Food and beverage has always been a significant part of the theme park business. But, today it seems to be bigger than ever, as we are seeing some interesting trends in the growth and expansion of food and beverage at large parks. These trends include more upscale restaurants, grander theming, an eye toward healthier offerings, and catering to niche consumers such as craft beer drinkers. Each of these trends share one goal: to make food and beverage sales, and the food and beverage experience, a larger part of the overall theme park model. The Large Park Report in the February/March 2013 edition of Tourist Attractions & Parks discussed a piece of this trend by exploring the benefits of adding alcoholic beverages for the first time to the previously dry Magic Kingdom. We continue that examination here with several other significant trends that are changing the theme park food and beverage landscape.
Disney Expands Food and Beverage at the Epcot International Flower and Garden Festival
This spring, the Walt Disney World Resort opens the 20th anniversary edition of the annual Epcot International Flower and Garden Festival. The festival, which runs through mid May, features expanded flower displays and a variety of topiaries as in past years. Gardening demonstrations with celebrities from HGTV and the Flower Power concert series featuring artists from the 1960s also continue in this 20th year. Disney has also made some expansions and additions with illuminated gardens, new interactive play areas and a section devoted to “Oz, the Great and Powerful,” Disney’s newest theatrical release.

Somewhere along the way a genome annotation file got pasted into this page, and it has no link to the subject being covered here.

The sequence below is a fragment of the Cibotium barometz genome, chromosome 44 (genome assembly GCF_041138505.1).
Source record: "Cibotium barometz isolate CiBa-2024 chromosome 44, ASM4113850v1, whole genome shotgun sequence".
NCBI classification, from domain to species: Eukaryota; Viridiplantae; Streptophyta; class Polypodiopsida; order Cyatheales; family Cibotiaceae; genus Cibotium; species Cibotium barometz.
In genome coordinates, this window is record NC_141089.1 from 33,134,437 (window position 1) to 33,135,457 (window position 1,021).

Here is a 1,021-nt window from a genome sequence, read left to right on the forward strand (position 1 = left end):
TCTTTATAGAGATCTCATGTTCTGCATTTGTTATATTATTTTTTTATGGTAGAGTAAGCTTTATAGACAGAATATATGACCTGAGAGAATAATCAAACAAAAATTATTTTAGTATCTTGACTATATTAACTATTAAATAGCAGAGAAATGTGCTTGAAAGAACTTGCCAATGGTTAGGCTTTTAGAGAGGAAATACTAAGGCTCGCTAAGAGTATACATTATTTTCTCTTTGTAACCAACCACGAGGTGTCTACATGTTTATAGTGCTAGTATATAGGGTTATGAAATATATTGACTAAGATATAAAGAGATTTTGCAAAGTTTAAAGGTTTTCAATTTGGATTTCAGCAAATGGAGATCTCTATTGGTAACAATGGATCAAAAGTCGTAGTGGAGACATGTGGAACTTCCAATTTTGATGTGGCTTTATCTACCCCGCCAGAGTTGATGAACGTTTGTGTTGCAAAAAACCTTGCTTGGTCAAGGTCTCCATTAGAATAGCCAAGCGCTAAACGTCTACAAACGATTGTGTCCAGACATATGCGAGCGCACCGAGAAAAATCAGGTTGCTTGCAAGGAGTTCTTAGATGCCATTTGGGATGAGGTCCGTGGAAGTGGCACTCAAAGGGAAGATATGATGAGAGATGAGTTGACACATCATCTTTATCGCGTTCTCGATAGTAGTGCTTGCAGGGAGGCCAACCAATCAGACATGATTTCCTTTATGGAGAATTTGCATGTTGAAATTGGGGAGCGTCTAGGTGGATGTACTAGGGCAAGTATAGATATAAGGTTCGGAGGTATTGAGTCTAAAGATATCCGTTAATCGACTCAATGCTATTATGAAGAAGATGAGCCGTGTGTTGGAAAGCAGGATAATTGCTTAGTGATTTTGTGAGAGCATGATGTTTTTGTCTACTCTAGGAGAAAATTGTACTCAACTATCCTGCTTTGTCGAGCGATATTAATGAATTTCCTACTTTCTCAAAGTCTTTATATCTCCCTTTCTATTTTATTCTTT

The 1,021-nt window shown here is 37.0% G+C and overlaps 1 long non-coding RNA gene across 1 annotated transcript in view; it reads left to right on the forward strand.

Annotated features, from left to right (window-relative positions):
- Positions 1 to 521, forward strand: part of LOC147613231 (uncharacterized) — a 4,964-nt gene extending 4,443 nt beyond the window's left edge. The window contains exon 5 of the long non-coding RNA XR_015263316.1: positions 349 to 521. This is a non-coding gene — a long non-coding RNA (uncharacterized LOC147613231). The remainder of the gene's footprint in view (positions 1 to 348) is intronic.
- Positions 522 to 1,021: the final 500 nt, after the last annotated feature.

But, the most significant addition Epcot has made to the festival this year is the introduction of a dozen kiosks, which they are calling Garden Marketplaces. These marketplaces offer small plate food and a variety of beverage options to festival visitors. Guests who have been to the International Food and Wine Festival, held at Epcot each fall, will be quite familiar with these kiosks. They are a subset of the approximately 30 marketplaces featured in the fall. Most are themed to the country in which they reside, with a couple of additions such as a wine kiosk tagged “Fruit by the Glass”; a “Pineapple Promenade” featuring Dole whip products previously only available at Magic Kingdom and Disney’s Polynesian Resort; and a “Florida Fresh” marketplace showcasing locally grown and harvested selections.
The country-specific kiosks offer food and beverages reflecting the culture of the associated country. Epcot has made an effort to differentiate the selections from what is offered during the Food and Wine Festival. And, where possible, the kiosks tie into the overall flower and garden theme. In the American Adventure, there is a large backyard smoker set up at what they are calling “The Smokehouse: Barbeque and Brews.” In Germany, they are featuring “Bauernmarkt: Farmer’s Market.”
Clearly, this is a significant revenue opportunity for Disney. Previously, the flower and garden festival enhanced the guest experience and brought more visitors to the park and resort hotels. And, while there has always been a merchandise component, this new revenue stream should add to the success of the event.
What prompted Disney to take this step now?
According to Epcot Food and Beverage Executive Chef Jens Dahlmann, it was a matter of timing and guest interest. “We have been trying to add a food and beverage component to the Flower and Garden Festival for about five years. It is a natural progression, as most food is grown from plants. In past years, the edible landscape and vegetable gardens have become more and more popular, as guests are more interested and curious about how food is grown”, cited Dahlmann. He said that since this is the 20th anniversary of the Flower and Garden Festival, the team felt that it was the right time to test it out, and “offer our guests a multi-sensory experience, where they can look at the plants, touch them, smell them and in many cases even taste them.”